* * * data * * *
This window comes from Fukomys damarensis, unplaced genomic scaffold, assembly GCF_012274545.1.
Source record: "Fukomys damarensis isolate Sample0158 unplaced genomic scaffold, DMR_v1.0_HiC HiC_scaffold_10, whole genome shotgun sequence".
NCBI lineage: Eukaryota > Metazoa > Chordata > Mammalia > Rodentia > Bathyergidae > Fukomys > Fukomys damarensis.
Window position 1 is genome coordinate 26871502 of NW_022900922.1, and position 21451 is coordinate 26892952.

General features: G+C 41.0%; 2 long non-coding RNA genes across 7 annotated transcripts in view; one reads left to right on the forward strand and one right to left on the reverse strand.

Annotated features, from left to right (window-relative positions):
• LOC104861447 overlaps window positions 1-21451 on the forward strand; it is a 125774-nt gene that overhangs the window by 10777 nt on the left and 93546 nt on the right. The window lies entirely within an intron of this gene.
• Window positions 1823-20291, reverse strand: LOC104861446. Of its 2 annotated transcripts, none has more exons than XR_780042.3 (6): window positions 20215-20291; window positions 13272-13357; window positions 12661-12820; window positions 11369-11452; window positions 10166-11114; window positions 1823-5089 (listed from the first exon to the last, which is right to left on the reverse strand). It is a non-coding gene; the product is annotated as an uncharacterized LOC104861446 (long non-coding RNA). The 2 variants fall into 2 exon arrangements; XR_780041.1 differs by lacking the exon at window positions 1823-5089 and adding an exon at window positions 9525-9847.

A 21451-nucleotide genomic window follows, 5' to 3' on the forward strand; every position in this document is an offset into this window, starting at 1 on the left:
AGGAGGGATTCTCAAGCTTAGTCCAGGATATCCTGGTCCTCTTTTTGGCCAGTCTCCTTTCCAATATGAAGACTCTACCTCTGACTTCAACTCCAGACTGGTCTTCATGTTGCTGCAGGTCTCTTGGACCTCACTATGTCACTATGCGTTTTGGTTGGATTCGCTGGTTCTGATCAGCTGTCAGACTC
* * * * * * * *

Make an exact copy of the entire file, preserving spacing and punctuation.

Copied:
This window comes from Fukomys damarensis, unplaced genomic scaffold, assembly GCF_012274545.1.
Source record: "Fukomys damarensis isolate Sample0158 unplaced genomic scaffold, DMR_v1.0_HiC HiC_scaffold_10, whole genome shotgun sequence".
NCBI lineage: Eukaryota > Metazoa > Chordata > Mammalia > Rodentia > Bathyergidae > Fukomys > Fukomys damarensis.
Window position 1 is genome coordinate 26871502 of NW_022900922.1, and position 21451 is coordinate 26892952.

General features: G+C 41.0%; 2 long non-coding RNA genes across 7 annotated transcripts in view; one reads left to right on the forward strand and one right to left on the reverse strand.

Annotated features, from left to right (window-relative positions):
• LOC104861447 overlaps window positions 1-21451 on the forward strand; it is a 125774-nt gene that overhangs the window by 10777 nt on the left and 93546 nt on the right. The window lies entirely within an intron of this gene.
• Window positions 1823-20291, reverse strand: LOC104861446. Of its 2 annotated transcripts, none has more exons than XR_780042.3 (6): window positions 20215-20291; window positions 13272-13357; window positions 12661-12820; window positions 11369-11452; window positions 10166-11114; window positions 1823-5089 (listed from the first exon to the last, which is right to left on the reverse strand). It is a non-coding gene; the product is annotated as an uncharacterized LOC104861446 (long non-coding RNA). The 2 variants fall into 2 exon arrangements; XR_780041.1 differs by lacking the exon at window positions 1823-5089 and adding an exon at window positions 9525-9847.

A 21451-nucleotide genomic window follows, 5' to 3' on the forward strand; every position in this document is an offset into this window, starting at 1 on the left:
AGGAGGGATTCTCAAGCTTAGTCCAGGATATCCTGGTCCTCTTTTTGGCCAGTCTCCTTTCCAATATGAAGACTCTACCTCTGACTTCAACTCCAGACTGGTCTTCATGTTGCTGCAGGTCTCTTGGACCTCACTATGTCACTATGCGTTTTGGTTGGATTCGCTGGTTCTGATCAGCTGTCAGACTC